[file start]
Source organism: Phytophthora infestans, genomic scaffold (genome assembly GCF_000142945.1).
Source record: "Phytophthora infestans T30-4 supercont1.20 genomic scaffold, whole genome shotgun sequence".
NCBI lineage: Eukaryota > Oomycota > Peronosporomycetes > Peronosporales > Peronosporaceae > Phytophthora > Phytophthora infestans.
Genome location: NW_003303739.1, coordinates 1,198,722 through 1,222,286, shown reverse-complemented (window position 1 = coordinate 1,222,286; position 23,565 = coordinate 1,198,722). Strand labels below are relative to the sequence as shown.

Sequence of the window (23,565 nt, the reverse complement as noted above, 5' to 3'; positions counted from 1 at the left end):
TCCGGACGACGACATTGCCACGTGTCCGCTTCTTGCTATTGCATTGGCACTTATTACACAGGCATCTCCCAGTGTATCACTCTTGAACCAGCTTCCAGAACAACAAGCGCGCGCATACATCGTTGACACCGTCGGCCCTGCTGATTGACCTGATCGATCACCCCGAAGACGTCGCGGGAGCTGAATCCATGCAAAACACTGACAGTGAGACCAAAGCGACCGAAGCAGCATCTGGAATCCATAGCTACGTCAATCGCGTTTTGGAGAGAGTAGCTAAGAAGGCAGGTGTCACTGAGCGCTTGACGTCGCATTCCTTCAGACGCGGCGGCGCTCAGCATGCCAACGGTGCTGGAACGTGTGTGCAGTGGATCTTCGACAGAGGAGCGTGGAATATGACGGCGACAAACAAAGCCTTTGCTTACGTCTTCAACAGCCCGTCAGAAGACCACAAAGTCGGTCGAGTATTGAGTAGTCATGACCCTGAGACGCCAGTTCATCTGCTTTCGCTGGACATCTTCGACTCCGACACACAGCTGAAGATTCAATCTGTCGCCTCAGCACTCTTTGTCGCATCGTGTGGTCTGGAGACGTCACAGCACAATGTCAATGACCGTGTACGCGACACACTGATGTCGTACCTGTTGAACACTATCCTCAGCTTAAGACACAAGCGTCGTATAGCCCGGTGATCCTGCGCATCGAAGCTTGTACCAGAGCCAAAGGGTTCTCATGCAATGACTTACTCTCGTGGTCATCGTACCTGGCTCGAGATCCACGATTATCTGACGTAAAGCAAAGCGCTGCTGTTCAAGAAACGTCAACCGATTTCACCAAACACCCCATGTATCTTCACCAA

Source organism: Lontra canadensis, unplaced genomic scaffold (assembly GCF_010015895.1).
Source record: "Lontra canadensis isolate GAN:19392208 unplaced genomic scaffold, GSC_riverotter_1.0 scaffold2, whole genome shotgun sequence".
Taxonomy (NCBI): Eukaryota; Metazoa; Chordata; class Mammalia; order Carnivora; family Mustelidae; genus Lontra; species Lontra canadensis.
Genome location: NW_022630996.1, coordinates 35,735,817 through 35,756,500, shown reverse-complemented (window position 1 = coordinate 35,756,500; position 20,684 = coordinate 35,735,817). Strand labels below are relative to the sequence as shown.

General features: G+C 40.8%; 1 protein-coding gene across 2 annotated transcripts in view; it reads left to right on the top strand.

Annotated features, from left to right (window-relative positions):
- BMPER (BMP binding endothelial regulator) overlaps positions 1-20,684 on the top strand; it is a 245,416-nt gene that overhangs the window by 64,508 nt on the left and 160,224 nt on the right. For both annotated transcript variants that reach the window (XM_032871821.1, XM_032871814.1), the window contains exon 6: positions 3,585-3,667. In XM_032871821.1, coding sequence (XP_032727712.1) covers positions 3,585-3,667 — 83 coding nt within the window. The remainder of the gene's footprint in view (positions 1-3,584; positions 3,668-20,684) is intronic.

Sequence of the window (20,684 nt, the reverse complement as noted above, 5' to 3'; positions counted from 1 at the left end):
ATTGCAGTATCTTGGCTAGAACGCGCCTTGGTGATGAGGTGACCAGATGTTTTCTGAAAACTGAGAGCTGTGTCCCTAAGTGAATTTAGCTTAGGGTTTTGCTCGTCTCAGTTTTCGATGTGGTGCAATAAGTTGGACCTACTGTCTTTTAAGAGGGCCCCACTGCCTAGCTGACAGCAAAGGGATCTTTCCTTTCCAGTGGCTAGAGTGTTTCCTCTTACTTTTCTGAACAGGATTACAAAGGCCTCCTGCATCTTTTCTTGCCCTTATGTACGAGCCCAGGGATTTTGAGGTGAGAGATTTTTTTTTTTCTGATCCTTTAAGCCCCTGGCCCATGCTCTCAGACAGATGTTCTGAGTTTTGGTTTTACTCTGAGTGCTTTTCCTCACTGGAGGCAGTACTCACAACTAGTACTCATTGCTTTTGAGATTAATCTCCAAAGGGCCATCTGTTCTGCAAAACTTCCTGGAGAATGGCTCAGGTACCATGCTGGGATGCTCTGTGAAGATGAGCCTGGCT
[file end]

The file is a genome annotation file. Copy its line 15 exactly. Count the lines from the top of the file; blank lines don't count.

ATTGCAGTATCTTGGCTAGAACGCGCCTTGGTGATGAGGTGACCAGATGTTTTCTGAAAACTGAGAGCTGTGTCCCTAAGTGAATTTAGCTTAGGGTTTTGCTCGTCTCAGTTTTCGATGTGGTGCAATAAGTTGGACCTACTGTCTTTTAAGAGGGCCCCACTGCCTAGCTGACAGCAAAGGGATCTTTCCTTTCCAGTGGCTAGAGTGTTTCCTCTTACTTTTCTGAACAGGATTACAAAGGCCTCCTGCATCTTTTCTTGCCCTTATGTACGAGCCCAGGGATTTTGAGGTGAGAGATTTTTTTTTTTCTGATCCTTTAAGCCCCTGGCCCATGCTCTCAGACAGATGTTCTGAGTTTTGGTTTTACTCTGAGTGCTTTTCCTCACTGGAGGCAGTACTCACAACTAGTACTCATTGCTTTTGAGATTAATCTCCAAAGGGCCATCTGTTCTGCAAAACTTCCTGGAGAATGGCTCAGGTACCATGCTGGGATGCTCTGTGAAGATGAGCCTGGCT